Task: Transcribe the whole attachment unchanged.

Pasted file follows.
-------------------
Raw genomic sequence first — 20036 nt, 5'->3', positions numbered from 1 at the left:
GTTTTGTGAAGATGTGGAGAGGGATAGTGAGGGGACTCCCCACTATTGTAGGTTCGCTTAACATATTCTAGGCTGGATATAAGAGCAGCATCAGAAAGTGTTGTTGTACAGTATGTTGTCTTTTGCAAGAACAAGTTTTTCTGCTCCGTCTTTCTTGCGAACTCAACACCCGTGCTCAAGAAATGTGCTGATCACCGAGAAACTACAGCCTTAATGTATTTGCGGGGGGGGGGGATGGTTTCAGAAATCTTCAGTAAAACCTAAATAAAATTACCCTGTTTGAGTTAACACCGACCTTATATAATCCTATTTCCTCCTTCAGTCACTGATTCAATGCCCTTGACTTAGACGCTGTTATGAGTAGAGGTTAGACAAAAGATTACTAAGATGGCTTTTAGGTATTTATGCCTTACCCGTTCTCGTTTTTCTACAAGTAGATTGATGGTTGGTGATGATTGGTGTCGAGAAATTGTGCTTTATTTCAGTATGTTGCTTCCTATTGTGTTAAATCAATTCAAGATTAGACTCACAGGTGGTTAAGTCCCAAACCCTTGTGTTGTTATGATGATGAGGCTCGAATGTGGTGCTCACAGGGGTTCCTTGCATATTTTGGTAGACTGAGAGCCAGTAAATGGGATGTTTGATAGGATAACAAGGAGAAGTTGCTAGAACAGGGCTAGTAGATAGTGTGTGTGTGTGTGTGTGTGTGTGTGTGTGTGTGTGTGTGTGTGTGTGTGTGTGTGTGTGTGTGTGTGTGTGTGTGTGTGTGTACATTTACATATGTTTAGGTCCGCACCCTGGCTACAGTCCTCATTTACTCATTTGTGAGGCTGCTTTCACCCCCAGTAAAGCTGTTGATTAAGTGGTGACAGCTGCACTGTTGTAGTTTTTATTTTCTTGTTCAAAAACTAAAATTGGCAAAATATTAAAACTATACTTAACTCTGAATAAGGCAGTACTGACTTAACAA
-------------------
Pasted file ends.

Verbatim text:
Raw genomic sequence first — 20036 nt, 5'->3', positions numbered from 1 at the left:
GTTTTGTGAAGATGTGGAGAGGGATAGTGAGGGGACTCCCCACTATTGTAGGTTCGCTTAACATATTCTAGGCTGGATATAAGAGCAGCATCAGAAAGTGTTGTTGTACAGTATGTTGTCTTTTGCAAGAACAAGTTTTTCTGCTCCGTCTTTCTTGCGAACTCAACACCCGTGCTCAAGAAATGTGCTGATCACCGAGAAACTACAGCCTTAATGTATTTGCGGGGGGGGGGGATGGTTTCAGAAATCTTCAGTAAAACCTAAATAAAATTACCCTGTTTGAGTTAACACCGACCTTATATAATCCTATTTCCTCCTTCAGTCACTGATTCAATGCCCTTGACTTAGACGCTGTTATGAGTAGAGGTTAGACAAAAGATTACTAAGATGGCTTTTAGGTATTTATGCCTTACCCGTTCTCGTTTTTCTACAAGTAGATTGATGGTTGGTGATGATTGGTGTCGAGAAATTGTGCTTTATTTCAGTATGTTGCTTCCTATTGTGTTAAATCAATTCAAGATTAGACTCACAGGTGGTTAAGTCCCAAACCCTTGTGTTGTTATGATGATGAGGCTCGAATGTGGTGCTCACAGGGGTTCCTTGCATATTTTGGTAGACTGAGAGCCAGTAAATGGGATGTTTGATAGGATAACAAGGAGAAGTTGCTAGAACAGGGCTAGTAGATAGTGTGTGTGTGTGTGTGTGTGTGTGTGTGTGTGTGTGTGTGTGTGTGTGTGTGTGTGTGTGTGTGTGTGTGTGTGTGTGTGTGTACATTTACATATGTTTAGGTCCGCACCCTGGCTACAGTCCTCATTTACTCATTTGTGAGGCTGCTTTCACCCCCAGTAAAGCTGTTGATTAAGTGGTGACAGCTGCACTGTTGTAGTTTTTATTTTCTTGTTCAAAAACTAAAATTGGCAAAATATTAAAACTATACTTAACTCTGAATAAGGCAGTACTGACTTAACAA